Scoot flight from Singapore to Hong Kong forced to turn back due to airport protests
SINGAPORE: A Scoot flight to Hong Kong had to return to Singapore on Monday (Aug 12) due to the shutdown at Hong Kong International Airport. It ...
Share via E-Mail Bookmark SINGAPORE: A Scoot flight to Hong Kong had to return to Singapore on Monday (Aug 12) due to the shutdown at Hong Kong International Airport. It was among several flights to and from Singapore that were affected by protests at the Hong Kong airport. Advertisement Advertisement "The flight (TR980), originally scheduled to arrive in Hong Kong at 6.05pm local time, will land at Singapore Changi Airport at approximately 9.10pm local time," said Scoot in response to CNA's queries. A screengrab from Hong Kong International Airport's website showing a delay for Scoot flight TR980. It added that affected customers can rebook their flight to Hong Kong at no additional charge. Alternatively, they can book Singapore-Macau/Macau-Singapore flights operated by Scoot within 14 days of the original flight, at no additional charge. Advertisement Advertisement Passengers also have the option of getting a full refund via a Scoot travel voucher, said the airline. READ: More than 5,000 protesters at Hong Kong airport: Police Apart from TR980, three other flights were cancelled. They are - TR974 from Singapore to Hong Kong, as well as TR981 and TR975 from Hong Kong to Singapore. "In total, about 500 passengers were affected for today’s flights," said the airline."Scoot sincerely apologises for the inconvenience caused." SEVERAL FLIGHTS TO AND FROM SINGAPORE AFFECTED At Changi Airport, six flights from Singapore to Hong Kong were affected - three by Cathay Pacific, two by Singapore Airlines and one by Scoot, said Changi Airport Group (CAG). "Singapore residents have been advised to return home or not to leave for the airport given the current situation. Those who had checked in have been allowed to collect their baggage," said a CAG spokesperson. "Non-residents have been advised to check with their airline regarding options available to them which may include alternate flights to their final destination for those who were going to transit in HKG." A check on Changi Airport's website at about 8.30pm showed that one flight, SQ868, has been retimed to 4am on Tuesday. It was originally scheduled to depart Singapore at 7.55pm on Monday. "Due to unexpected circumstances at Hong Kong International Airport (HKIA), flights to and from HKG may be affected. Please check with your airline for the latest information and status of your flight," read an advisory on Changi Airport's website. Anti-extradition bill protesters rally at the departure hall of Hong Kong airport in Hong Kong, China August 12, 2019. REUTERS/Thomas Peter Anti-extradition bill protesters wave flags with Chinese calligraphy that reads"Liberate Hong Kong, the revolution of our times", at a mass demonstration after a woman was shot in the eye during a protest at Hong Kong International Airport, in Hong Kong, China August 12, 2019. REUTERS/Tyrone Siu The website of Hong Kong International Airport showed that all departure flights from 6pm local time had been cancelled - including six flights to Singapore. Singaporean Nicole Lim was among the passengers affected by the flight cancellations. She was travelling from New York to Singapore with Cathay Pacific and was in transit in Hong Kong. "There were no announcements made by the airport about the cancellations. I got my information online," said the 23-year-old. "It's not really chaotic in here, but people are trying to find out what's happening. I've been stuck in the queue for the service desks for about an hour," she told CNA. READ: Hong Kong police unveil water cannon trucks after new protests Passengers at Hong Kong International Airport on Aug 12, 2019 after flights were cancelled due to the protests. (Photo: Nicole Lim) She later said she was instructed by a Cathay Pacific employee to head to Shenzhen to get another flight from there instead. Ms Lim said she was told passengers would have to bear the cost of the new flight from Shenzhen, and that their checked-in luggage would be at Hong Kong airport until further notice. Asked if she would make the trip to Shenzhen, she said she did not want to take the risk. " I don't think its safe for me to leave and I don't want to take the risk either. I'm concerned about my luggage being here," she added. Hong Kong was hit by another weekend of violent clashes between police and protesters. It was the 10th consecutive weekend that protesters have taken to the streets in a movement that began over opposition to a Bill allowing extradition to mainland China. The protests have morphed into a broader bid to reverse a slide of democratic freedoms in the southern Chinese city. They have been seen as the biggest threat to Beijing's rule since Britain handed Hong Kong over in 1997. Source: CNA/aa(gs) Read more: CNA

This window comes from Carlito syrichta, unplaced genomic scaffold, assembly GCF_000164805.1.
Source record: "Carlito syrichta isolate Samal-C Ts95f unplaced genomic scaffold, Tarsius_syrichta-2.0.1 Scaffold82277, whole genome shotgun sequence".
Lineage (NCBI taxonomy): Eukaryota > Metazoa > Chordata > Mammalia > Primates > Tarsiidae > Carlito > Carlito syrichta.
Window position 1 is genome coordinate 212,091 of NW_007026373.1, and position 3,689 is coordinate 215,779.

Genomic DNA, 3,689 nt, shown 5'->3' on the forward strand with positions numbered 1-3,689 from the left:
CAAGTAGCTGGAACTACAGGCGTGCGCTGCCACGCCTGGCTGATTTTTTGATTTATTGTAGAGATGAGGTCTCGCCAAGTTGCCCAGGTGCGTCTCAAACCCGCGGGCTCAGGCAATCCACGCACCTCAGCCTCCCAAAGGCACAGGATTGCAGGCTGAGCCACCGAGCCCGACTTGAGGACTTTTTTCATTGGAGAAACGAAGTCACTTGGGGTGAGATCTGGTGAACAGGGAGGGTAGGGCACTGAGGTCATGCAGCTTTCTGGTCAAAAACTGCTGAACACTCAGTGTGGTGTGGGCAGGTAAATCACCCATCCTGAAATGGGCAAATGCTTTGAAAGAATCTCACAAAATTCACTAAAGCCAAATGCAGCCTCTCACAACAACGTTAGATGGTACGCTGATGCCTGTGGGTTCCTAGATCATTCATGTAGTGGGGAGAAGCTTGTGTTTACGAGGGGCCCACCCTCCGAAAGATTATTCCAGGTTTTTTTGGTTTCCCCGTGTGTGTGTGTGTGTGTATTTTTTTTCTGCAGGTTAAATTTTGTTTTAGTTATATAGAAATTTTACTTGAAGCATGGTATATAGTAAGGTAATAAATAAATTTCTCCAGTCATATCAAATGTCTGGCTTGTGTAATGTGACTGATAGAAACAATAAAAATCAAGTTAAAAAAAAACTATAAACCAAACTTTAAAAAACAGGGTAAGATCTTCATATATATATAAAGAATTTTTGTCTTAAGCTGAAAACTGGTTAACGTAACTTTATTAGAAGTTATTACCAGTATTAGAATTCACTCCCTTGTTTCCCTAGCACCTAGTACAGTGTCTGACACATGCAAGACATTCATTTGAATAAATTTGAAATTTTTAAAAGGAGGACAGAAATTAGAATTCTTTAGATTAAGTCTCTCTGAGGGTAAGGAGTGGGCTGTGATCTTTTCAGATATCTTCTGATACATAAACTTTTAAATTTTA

First signs of terrorism emerging in Hong Kong protests: Hong Kong and Macau Affairs Office HONG KONG (AGENCE FRANCE-PRESSE, REUTERS) - China on Monday (Aug 12) slammed violent protesters in Hong Kong who had used 'dangerous tools ' to attack police officers and warned that 'signs of terrorism are emerging'. . Read more at straitstimes.com. These are people peacefully protesting and they are about to be attacked by government forces The definition of terrorism seems to depend largely on what’s explained by the Beijing English Dictionary. If it is true that terrorism is emerging in Hong Kong, then the question arises as to why this is so? Terrorism does not emerge from nowhere - there are causes for it. One is where governments refuse to listen to their polities, to learn of their grievances through discussion.
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